There are two types of people who emerge every year in late fall—you’ve got your Thanksgiving people, and you’ve got your Christmas people. You know Thanksgiving people. They complain about Christmas displays going up in grocery stores the day after Halloween, they sprain their ankles during backyard Turkey Bowl games, and they know which breed won the National Dog Show (the Sealyham terrier). And you know your Christmas people. They put reindeer antlers on their cars, collect nutcrackers, and throw ugly sweater parties.
I have a bad back; it’s the product of 20th century golf swing mechanics and the hundreds of practice range balls I used to beat daily as a competitive golfer in my teens and twenties. It first flared up just a few days before the Yale University Collegiate Invitational, a major Division I college golf tournament, during my sophomore year. While the pain can be debilitating, then, I could seek treatment in our team room from university trainers; today, its strain seems to come up at the worst times, and I’m told that improving my core strength is the only real treatment.
I was raised Catholic, went to CCD, took first communion, was confirmed, and attended St. Patrick’s Church in Rockville, MD, with my Italian grandparents nearly every Sunday. My wife is Jewish, attended Hebrew day school, became a Bat Mitzvah, and even lived briefly on a kibbutz in Israel. Neither of us would be described as religiously devout today. We celebrate Christmas and Hanukkah, Yom Kippur and Easter.
One of the most captivating things about traveling across Italy is that ancient history is never further than a few steps away. Florence is home to the oldest stone bridge in Europe, and the same streets Dante, da Vinci, Michelangelo, and the Medici family strolled. In Siena, the Palio dates back to 1482, and is still run today; this year’s victors were the Goose and the Rhino. The Etruscans grew vines and made wine in Tuscany as far back as the ninth century BCE. And in Rome the Colosseum, Pantheon, and Forum all date back to the time of Caesar.
My grandparents immigrated to the United States from Italy as Benito Mussolini’s brand of fascism swept across the country in the first half of the 20th century. It was their journey to America that offered me the privilege of growing up with Italian grandparents in the house; we were the only family on my street who had multi-generations living under the same roof. Having emigrated from small towns in the Abruzzi region, my grandparents didn’t speak much English.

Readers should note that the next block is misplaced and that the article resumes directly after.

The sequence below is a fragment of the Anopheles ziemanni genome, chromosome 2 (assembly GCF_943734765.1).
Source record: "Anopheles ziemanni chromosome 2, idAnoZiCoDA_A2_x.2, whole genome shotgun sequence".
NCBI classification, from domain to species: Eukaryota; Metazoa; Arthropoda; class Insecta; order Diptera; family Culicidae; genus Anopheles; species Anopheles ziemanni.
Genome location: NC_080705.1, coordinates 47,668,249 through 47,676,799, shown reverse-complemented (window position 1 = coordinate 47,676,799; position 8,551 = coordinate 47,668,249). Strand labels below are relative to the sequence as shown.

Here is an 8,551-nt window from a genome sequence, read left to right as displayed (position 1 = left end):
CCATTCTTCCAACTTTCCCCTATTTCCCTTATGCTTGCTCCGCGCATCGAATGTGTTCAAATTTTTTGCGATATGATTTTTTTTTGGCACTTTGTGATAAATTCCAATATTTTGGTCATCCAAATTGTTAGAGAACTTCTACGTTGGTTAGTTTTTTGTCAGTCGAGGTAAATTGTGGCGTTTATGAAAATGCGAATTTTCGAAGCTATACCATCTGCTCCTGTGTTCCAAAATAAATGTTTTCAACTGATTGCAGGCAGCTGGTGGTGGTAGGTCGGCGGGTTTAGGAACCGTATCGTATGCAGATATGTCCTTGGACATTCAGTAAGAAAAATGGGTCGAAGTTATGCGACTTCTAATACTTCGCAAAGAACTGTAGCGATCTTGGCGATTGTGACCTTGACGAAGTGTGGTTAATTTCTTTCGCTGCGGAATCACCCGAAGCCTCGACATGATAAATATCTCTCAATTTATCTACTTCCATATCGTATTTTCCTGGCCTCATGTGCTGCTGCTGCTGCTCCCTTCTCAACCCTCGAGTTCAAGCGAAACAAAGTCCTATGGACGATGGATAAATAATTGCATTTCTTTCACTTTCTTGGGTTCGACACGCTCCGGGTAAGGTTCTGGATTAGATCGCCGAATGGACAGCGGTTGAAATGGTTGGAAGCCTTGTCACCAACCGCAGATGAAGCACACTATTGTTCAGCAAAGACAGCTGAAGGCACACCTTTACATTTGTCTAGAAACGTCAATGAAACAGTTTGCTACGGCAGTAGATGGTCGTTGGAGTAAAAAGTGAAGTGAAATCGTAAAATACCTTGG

Do you remember the television show Early Edition? Set in Chicago, the character played by Kyle Chandler would receive a copy of the newspaper the day before it was actually published. Chandler’s character would then use the information in the paper to prevent tragic events. My wife’s good friend was a writer on the series, and he even named a minor character, Detective Winslow, after us.
Do you remember the ice-bucket challenge? I do, and I even remember where I was when I was called out, and the three others I nominated to follow me. Viral trends come around every now and then on social media, and the latest involves women asking the men in their lives how often they think about ancient Rome.
Dating back to the early 19th century, and based on the idea that there are two wheels on a bicycle, the idiom being “a third wheel” is used to indicate situations when someone would be a burden, unnecessary, and/or an unwelcomed member of a group. The saying is commonly used in situations when there is one couple, and a third person, or “third wheel,” would be the odd person out by not fitting in. U.S. politics is dominated by the two-party system, and at times, each Party, Republican and Democrat, have viewed third-party presidential candidates as “third wheels.”
The 2023 National Football League (NFL) season quite literally kicked off Thursday when the defending Super Bowl Champion Kansas City Chiefs played the Detroit Lions. Although the Chiefs of the AFC and the Philadelphia Eagles of the NFC remain heavy favorites to return to the Super Bowl next February, all 32 NFL teams will play the season under a variety of rules changes.